Unlike one-way SMAs, two-way SMAs can retain their shape under both high and low temperatures. OWSME doesn’t require the externally applied load to induce the detwinning process because there is no transformation strain generated during the cooling of the material. If transformation strain is induced during both heating and cooling of the material this process is called a two-way shape memory effect. However, the two-way shape memory effect requires “training” meaning that it needs to be acquired through cyclic loading at temperatures above final martensite temperature or final austenite temperature. After the so-called “training” process, the shape memory effect can be acquired through heating and cooling without the need for any mechanical load. Different training techniques can be used for acquiring TWSME. Examples of training methods are; by inducing a non-homogeneous plastic strain (torsion, flexion) at a martensitic or austenitic phase; by aging under applied stress in the austenitic phase, in order to stabilize the parent phase, or in the martensitic phase, in order to create a precipitant phase (NiTi alloys); by thermomechanical cycling, either isothermal mechanical loading or thermal isobaric cycling. All of these methods are based on generating a permanent defect in the material structure. Training requires careful handling because the insufficient number of training cycles can produce a non-stabilized two-way shape memory effect.


An SMA showing the pseudoelasticity behavior returns to its original state after mechanical loading just like a real elastic material. This phenomenon requires no thermal activation however it only occurs between Af and Md.Under most general conditions, pseudoelastic thermomechanical loading paths start at zero stress in the austenitic region, then move to the detwinned martensite region and then unload again to the starting point. The pseudoelastic loading paths can also be isothermal or isobaric above Af.

Nitinol Shape Memory Alloy Wire, Diameter: 1 mm, AF: 15-20°C                            Nitinol Shape Memory Alloy Sheet, Thickness: 0,5 mm, AF: 35-40°C

Common Shape Memory Alloys

NiTi Based Alloys

Equiatomic NiTi alloy is the first material that has been discovered to show shape memory effect. This alloy is often called “Nitinol” and has been investigated by many different research groups. With its OWSME transformation strains around 8% and TWSME transformation strain around 5%, Nitinol is an attractive material. Transformation temperatures of NiTi alloys vary between Mf = 288 K and Af =362 K. These temperature ranges can be altered by changing the composition of the alloy or through different methods of cold work and thermomechanical treatments. Increasing the Ti content increases the transformation temperatures while increasing the Ni content decreases the transformation temperatures of the material. Ni-rich nitinol alloys exhibit pseudoelasticity over a wide range due to the effect of precipitation, which hardens the matrix. The typical pseudoelastic strain for this material is approximately 8%. Third elements such as Cu, Zr, Hf, Pd, Pt, and Fe can also be added to the binary structure of NiTi alloys. Incorporating a third element improves certain properties of the alloy. For example, introducing Cu to the structure reduces aging effects by suppressing precipitate formation.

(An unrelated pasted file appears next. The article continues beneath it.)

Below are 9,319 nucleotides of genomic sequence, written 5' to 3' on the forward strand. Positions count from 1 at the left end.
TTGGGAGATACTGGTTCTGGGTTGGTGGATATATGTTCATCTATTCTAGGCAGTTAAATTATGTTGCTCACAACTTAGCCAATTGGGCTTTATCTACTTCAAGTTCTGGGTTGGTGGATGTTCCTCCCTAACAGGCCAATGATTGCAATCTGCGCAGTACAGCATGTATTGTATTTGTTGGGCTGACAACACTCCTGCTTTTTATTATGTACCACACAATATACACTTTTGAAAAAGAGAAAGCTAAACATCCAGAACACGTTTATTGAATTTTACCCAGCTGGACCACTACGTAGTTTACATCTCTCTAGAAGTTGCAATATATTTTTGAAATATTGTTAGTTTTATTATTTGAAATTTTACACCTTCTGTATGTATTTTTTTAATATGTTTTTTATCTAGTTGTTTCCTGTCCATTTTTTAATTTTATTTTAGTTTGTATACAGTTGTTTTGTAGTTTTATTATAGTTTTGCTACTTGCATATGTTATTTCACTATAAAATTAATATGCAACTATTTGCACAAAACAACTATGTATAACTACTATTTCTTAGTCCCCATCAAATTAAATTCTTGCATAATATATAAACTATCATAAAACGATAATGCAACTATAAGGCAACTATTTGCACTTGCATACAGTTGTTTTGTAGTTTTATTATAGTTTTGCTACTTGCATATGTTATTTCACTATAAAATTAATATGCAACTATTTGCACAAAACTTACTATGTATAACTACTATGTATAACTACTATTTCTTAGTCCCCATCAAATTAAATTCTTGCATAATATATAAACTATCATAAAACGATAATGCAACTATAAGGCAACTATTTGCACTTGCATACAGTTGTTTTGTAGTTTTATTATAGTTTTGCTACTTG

NiTİ Based Braces

Cu Based Alloys

Copper-based alloys generally contain a third compound in their structure to be able to manipulate transformation temperatures. These alloys generally exhibit less hysteresis than NiTi alloys. The transformation temperatures of these alloys depend greatly on the composition of the material. The main copper alloy Cu-Zn-Al is easy and cheap to produce however; it is prone to decomposition upon overheating. Additives such as Co, Zr, B, and Ti are necessary to obtain desired grain sizes. Cu-Al-Ni alloy is less prone to decomposition and aging. The nickel content of this alloy must be kept below 4% since it causes brittleness above this point. Other Cu based alloys are Cu-Zn-Sn and Cu-Al-Be.

Other Shape Memory Alloys